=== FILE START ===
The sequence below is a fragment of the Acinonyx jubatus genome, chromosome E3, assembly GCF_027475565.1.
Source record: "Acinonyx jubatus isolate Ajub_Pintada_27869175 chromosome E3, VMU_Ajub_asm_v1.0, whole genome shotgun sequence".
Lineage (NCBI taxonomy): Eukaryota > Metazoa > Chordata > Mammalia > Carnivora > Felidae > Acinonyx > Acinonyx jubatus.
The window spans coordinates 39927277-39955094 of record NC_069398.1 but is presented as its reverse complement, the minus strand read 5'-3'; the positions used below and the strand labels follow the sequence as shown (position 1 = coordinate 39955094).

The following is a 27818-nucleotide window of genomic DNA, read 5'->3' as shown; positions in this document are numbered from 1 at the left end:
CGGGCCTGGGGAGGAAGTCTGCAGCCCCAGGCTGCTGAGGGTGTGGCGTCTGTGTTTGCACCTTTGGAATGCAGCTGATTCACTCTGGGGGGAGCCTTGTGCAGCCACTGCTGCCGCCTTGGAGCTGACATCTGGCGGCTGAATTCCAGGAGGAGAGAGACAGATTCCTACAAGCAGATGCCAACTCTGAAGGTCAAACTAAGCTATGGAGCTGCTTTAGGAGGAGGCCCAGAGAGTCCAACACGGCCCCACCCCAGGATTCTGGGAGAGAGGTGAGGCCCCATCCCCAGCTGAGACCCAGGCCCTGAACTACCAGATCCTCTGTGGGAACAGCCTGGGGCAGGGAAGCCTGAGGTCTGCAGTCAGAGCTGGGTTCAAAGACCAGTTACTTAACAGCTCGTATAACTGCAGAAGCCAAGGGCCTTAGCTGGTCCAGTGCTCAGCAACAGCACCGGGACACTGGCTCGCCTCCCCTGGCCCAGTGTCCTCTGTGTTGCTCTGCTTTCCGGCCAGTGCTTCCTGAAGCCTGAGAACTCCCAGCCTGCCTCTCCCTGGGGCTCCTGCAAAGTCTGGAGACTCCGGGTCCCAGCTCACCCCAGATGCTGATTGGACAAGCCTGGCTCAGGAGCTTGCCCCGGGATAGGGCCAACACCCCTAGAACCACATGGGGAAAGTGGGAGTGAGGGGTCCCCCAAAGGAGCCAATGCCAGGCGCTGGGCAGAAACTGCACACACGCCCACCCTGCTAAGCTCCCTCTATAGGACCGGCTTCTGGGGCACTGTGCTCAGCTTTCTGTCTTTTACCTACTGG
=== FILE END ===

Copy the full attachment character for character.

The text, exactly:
The sequence below is a fragment of the Acinonyx jubatus genome, chromosome E3, assembly GCF_027475565.1.
Source record: "Acinonyx jubatus isolate Ajub_Pintada_27869175 chromosome E3, VMU_Ajub_asm_v1.0, whole genome shotgun sequence".
Lineage (NCBI taxonomy): Eukaryota > Metazoa > Chordata > Mammalia > Carnivora > Felidae > Acinonyx > Acinonyx jubatus.
The window spans coordinates 39927277-39955094 of record NC_069398.1 but is presented as its reverse complement, the minus strand read 5'-3'; the positions used below and the strand labels follow the sequence as shown (position 1 = coordinate 39955094).

The following is a 27818-nucleotide window of genomic DNA, read 5'->3' as shown; positions in this document are numbered from 1 at the left end:
CGGGCCTGGGGAGGAAGTCTGCAGCCCCAGGCTGCTGAGGGTGTGGCGTCTGTGTTTGCACCTTTGGAATGCAGCTGATTCACTCTGGGGGGAGCCTTGTGCAGCCACTGCTGCCGCCTTGGAGCTGACATCTGGCGGCTGAATTCCAGGAGGAGAGAGACAGATTCCTACAAGCAGATGCCAACTCTGAAGGTCAAACTAAGCTATGGAGCTGCTTTAGGAGGAGGCCCAGAGAGTCCAACACGGCCCCACCCCAGGATTCTGGGAGAGAGGTGAGGCCCCATCCCCAGCTGAGACCCAGGCCCTGAACTACCAGATCCTCTGTGGGAACAGCCTGGGGCAGGGAAGCCTGAGGTCTGCAGTCAGAGCTGGGTTCAAAGACCAGTTACTTAACAGCTCGTATAACTGCAGAAGCCAAGGGCCTTAGCTGGTCCAGTGCTCAGCAACAGCACCGGGACACTGGCTCGCCTCCCCTGGCCCAGTGTCCTCTGTGTTGCTCTGCTTTCCGGCCAGTGCTTCCTGAAGCCTGAGAACTCCCAGCCTGCCTCTCCCTGGGGCTCCTGCAAAGTCTGGAGACTCCGGGTCCCAGCTCACCCCAGATGCTGATTGGACAAGCCTGGCTCAGGAGCTTGCCCCGGGATAGGGCCAACACCCCTAGAACCACATGGGGAAAGTGGGAGTGAGGGGTCCCCCAAAGGAGCCAATGCCAGGCGCTGGGCAGAAACTGCACACACGCCCACCCTGCTAAGCTCCCTCTATAGGACCGGCTTCTGGGGCACTGTGCTCAGCTTTCTGTCTTTTACCTACTGG